Circles and cycles of cooperation

14 November, 2015
As appeared in


IN the theory of functional integration, the premise is that the benefit of cooperation would encourage deeper and wider working together which in the ultimate analysis will establish a community of common interest.

With evident and discernible benefit the propensity towards peaceful co-existence becomes greater than dysfunctional tendencies like conflict and war.

However, in a world of nation-states there are other driving tendencies which can subsume rational benefit. Thus it is a struggle to tame nationalistic pride which political leaders often opportunistically exploit.

There is nothing wrong in nationalism as long as it is harnessed towards positive nationhood but it becomes a problem in the world of nation states when it is used to expand the writ of the state beyond its recognised borders. (We shall not comment on when nationalism is abused to legitimise internal abuse: Hitler did both the external and the internal, and many have to a lesser or greater extent done so since, particularly as the cover for internal abuse).

In the world of nation states there are many circles of cooperative endeavour, even if the order is only of a society or an association, as there is no surrender of national sovereignty to a higher or supranational authority.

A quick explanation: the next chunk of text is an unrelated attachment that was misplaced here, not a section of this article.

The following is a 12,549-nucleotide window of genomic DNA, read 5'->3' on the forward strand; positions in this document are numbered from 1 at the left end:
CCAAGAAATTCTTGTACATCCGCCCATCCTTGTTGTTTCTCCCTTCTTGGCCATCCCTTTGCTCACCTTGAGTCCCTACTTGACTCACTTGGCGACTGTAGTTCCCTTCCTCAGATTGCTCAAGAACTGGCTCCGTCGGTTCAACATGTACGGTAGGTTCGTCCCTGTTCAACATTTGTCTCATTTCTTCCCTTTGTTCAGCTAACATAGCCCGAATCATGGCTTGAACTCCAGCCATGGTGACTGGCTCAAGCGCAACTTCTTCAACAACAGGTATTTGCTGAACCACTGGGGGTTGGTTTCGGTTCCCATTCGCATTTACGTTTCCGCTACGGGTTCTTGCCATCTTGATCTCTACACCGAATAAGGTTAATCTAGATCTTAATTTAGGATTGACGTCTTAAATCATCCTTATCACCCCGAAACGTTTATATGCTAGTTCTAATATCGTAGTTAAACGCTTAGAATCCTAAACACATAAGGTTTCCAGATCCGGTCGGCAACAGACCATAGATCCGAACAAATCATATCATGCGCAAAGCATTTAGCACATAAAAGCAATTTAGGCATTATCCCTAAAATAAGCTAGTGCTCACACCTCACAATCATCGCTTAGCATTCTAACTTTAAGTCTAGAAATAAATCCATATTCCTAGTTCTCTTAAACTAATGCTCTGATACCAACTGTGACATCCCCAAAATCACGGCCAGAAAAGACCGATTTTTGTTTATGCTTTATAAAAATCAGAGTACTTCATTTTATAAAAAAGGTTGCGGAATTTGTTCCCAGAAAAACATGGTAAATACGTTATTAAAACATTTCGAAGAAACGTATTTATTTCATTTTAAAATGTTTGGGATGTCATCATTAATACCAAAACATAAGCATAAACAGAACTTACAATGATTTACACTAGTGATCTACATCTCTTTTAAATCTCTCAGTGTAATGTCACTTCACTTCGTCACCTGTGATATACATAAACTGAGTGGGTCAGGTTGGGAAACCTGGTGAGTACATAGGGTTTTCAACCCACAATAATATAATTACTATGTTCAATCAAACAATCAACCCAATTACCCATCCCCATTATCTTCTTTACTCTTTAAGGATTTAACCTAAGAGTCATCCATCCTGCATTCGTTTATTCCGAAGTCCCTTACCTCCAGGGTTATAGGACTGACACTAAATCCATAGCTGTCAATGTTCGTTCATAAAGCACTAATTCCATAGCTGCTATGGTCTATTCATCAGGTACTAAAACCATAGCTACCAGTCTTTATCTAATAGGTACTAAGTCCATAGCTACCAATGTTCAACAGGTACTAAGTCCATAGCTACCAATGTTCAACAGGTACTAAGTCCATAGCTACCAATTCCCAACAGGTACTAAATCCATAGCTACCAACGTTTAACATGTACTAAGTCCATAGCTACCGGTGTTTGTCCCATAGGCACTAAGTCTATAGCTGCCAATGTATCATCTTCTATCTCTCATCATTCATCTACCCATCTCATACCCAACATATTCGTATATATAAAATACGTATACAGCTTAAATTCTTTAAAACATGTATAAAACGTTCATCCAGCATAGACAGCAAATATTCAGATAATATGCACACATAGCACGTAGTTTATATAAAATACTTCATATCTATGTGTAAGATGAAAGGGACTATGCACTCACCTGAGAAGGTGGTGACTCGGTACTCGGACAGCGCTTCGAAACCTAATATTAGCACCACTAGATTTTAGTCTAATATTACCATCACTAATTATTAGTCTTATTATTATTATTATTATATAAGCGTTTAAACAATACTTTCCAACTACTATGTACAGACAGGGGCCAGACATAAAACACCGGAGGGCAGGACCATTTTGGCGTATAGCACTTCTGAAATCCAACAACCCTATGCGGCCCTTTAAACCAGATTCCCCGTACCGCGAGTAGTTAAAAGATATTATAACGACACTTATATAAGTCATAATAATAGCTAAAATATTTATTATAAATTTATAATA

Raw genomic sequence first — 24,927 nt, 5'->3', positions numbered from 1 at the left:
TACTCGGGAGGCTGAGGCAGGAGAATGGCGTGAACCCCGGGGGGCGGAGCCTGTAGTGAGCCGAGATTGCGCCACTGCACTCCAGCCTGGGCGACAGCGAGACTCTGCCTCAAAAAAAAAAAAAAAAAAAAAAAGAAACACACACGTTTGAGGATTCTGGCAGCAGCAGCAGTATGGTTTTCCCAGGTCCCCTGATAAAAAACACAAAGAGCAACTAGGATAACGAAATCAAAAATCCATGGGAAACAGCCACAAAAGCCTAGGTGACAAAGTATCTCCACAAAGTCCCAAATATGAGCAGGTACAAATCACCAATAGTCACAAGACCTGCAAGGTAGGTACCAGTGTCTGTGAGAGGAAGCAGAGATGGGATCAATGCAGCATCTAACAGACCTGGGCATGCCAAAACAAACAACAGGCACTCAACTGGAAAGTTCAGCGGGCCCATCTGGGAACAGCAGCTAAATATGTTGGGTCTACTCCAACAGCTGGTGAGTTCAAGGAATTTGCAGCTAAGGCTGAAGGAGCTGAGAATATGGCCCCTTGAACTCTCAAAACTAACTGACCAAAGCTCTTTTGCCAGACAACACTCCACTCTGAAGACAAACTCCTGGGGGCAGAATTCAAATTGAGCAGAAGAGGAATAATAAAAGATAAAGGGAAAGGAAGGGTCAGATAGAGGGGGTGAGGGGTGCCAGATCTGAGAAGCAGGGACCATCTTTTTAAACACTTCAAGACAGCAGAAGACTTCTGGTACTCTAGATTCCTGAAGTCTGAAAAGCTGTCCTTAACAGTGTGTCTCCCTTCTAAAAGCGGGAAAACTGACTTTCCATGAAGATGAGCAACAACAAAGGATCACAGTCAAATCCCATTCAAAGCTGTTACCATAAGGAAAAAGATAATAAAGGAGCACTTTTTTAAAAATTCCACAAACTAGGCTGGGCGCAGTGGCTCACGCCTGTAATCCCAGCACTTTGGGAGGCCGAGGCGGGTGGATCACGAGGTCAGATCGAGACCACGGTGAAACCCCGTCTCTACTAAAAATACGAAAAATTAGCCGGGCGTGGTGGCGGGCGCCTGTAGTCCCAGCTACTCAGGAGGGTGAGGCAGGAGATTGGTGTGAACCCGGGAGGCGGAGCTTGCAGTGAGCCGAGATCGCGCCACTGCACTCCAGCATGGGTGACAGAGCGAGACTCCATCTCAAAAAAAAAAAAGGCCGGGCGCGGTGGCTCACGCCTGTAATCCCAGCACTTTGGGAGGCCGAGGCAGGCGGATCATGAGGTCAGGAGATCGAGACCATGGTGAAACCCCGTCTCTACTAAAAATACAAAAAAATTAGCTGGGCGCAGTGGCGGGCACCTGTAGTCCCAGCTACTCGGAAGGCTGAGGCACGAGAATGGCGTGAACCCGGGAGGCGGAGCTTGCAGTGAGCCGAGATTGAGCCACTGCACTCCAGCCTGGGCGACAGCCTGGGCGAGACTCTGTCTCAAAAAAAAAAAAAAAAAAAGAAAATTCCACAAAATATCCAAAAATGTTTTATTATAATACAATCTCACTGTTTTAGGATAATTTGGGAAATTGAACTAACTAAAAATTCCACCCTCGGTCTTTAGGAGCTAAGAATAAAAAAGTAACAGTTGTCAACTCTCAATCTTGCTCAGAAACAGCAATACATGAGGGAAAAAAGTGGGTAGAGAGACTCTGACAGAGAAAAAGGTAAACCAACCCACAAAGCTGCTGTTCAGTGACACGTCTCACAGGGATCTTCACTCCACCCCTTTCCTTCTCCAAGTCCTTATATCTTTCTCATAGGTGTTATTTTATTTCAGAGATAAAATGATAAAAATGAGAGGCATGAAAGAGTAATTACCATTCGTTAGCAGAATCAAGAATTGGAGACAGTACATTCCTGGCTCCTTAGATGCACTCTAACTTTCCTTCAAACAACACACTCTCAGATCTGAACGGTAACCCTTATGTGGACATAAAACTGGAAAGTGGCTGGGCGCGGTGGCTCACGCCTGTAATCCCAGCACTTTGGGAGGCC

Yet there are approximations of such surrender for the good that can be obtained from functional integration, whether in the political, social or economic sphere.

It is in the economic sphere that such association is most pronounced as the benefits are evident and tangible. Thus through the global trade system, despite all manner of dissatisfaction with rules of incongruent benefit, the whole world has been uplifted. And through financial flows, first official then private and massive, which have driven economies and markets, even if accompanied by not infrequent reverses caused by poor economic fundamentals and investor sentiment.

It is this system the world lives by, exclusively since China adopted what it called capitalism with Chinese characteristics from 1978 and following the collapse in 1989 of the alternative offered by the now disintegrated Soviet Union.

China joined the World Trade Organisation (WTO) in 2001 and its economy has been growing by leaps and bounds to the point now that it is the second largest economy in the world. Emerging markets too, especially in East and South-East Asia have benefited greatly from the global economic and financial system to the point now, for instance, we can say Asean is the seventh largest economy in the world if it was one, and the fourth largest by the middle of this century.